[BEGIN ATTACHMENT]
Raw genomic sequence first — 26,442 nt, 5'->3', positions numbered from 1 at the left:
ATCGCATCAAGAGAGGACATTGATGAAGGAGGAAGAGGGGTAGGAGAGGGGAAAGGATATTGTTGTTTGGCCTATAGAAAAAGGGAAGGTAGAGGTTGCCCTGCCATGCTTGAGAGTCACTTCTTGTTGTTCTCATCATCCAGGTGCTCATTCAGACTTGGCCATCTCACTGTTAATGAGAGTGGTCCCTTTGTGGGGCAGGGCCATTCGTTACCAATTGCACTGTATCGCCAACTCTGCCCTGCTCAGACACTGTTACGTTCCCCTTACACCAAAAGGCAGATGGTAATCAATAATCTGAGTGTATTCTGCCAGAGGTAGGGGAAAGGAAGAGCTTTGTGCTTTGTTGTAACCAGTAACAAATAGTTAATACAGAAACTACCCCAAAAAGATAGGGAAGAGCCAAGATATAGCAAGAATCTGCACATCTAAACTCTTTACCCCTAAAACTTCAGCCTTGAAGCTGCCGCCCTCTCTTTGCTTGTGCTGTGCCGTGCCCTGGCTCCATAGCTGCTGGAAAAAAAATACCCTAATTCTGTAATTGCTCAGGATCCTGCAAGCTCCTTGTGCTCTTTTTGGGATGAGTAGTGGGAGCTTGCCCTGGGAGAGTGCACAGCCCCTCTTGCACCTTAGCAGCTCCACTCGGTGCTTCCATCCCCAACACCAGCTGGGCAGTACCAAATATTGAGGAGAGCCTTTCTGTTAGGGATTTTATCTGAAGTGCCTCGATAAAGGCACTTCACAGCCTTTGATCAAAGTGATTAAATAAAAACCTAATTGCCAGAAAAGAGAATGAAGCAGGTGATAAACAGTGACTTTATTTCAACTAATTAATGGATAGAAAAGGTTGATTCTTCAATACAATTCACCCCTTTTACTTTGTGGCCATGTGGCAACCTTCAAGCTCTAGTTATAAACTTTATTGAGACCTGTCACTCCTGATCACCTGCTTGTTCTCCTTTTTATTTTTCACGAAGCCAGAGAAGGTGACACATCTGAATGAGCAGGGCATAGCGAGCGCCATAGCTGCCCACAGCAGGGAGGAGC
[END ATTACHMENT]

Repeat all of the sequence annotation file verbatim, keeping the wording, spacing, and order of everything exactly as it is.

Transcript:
Raw genomic sequence first — 26,442 nt, 5'->3', positions numbered from 1 at the left:
ATCGCATCAAGAGAGGACATTGATGAAGGAGGAAGAGGGGTAGGAGAGGGGAAAGGATATTGTTGTTTGGCCTATAGAAAAAGGGAAGGTAGAGGTTGCCCTGCCATGCTTGAGAGTCACTTCTTGTTGTTCTCATCATCCAGGTGCTCATTCAGACTTGGCCATCTCACTGTTAATGAGAGTGGTCCCTTTGTGGGGCAGGGCCATTCGTTACCAATTGCACTGTATCGCCAACTCTGCCCTGCTCAGACACTGTTACGTTCCCCTTACACCAAAAGGCAGATGGTAATCAATAATCTGAGTGTATTCTGCCAGAGGTAGGGGAAAGGAAGAGCTTTGTGCTTTGTTGTAACCAGTAACAAATAGTTAATACAGAAACTACCCCAAAAAGATAGGGAAGAGCCAAGATATAGCAAGAATCTGCACATCTAAACTCTTTACCCCTAAAACTTCAGCCTTGAAGCTGCCGCCCTCTCTTTGCTTGTGCTGTGCCGTGCCCTGGCTCCATAGCTGCTGGAAAAAAAATACCCTAATTCTGTAATTGCTCAGGATCCTGCAAGCTCCTTGTGCTCTTTTTGGGATGAGTAGTGGGAGCTTGCCCTGGGAGAGTGCACAGCCCCTCTTGCACCTTAGCAGCTCCACTCGGTGCTTCCATCCCCAACACCAGCTGGGCAGTACCAAATATTGAGGAGAGCCTTTCTGTTAGGGATTTTATCTGAAGTGCCTCGATAAAGGCACTTCACAGCCTTTGATCAAAGTGATTAAATAAAAACCTAATTGCCAGAAAAGAGAATGAAGCAGGTGATAAACAGTGACTTTATTTCAACTAATTAATGGATAGAAAAGGTTGATTCTTCAATACAATTCACCCCTTTTACTTTGTGGCCATGTGGCAACCTTCAAGCTCTAGTTATAAACTTTATTGAGACCTGTCACTCCTGATCACCTGCTTGTTCTCCTTTTTATTTTTCACGAAGCCAGAGAAGGTGACACATCTGAATGAGCAGGGCATAGCGAGCGCCATAGCTGCCCACAGCAGGGAGGAGC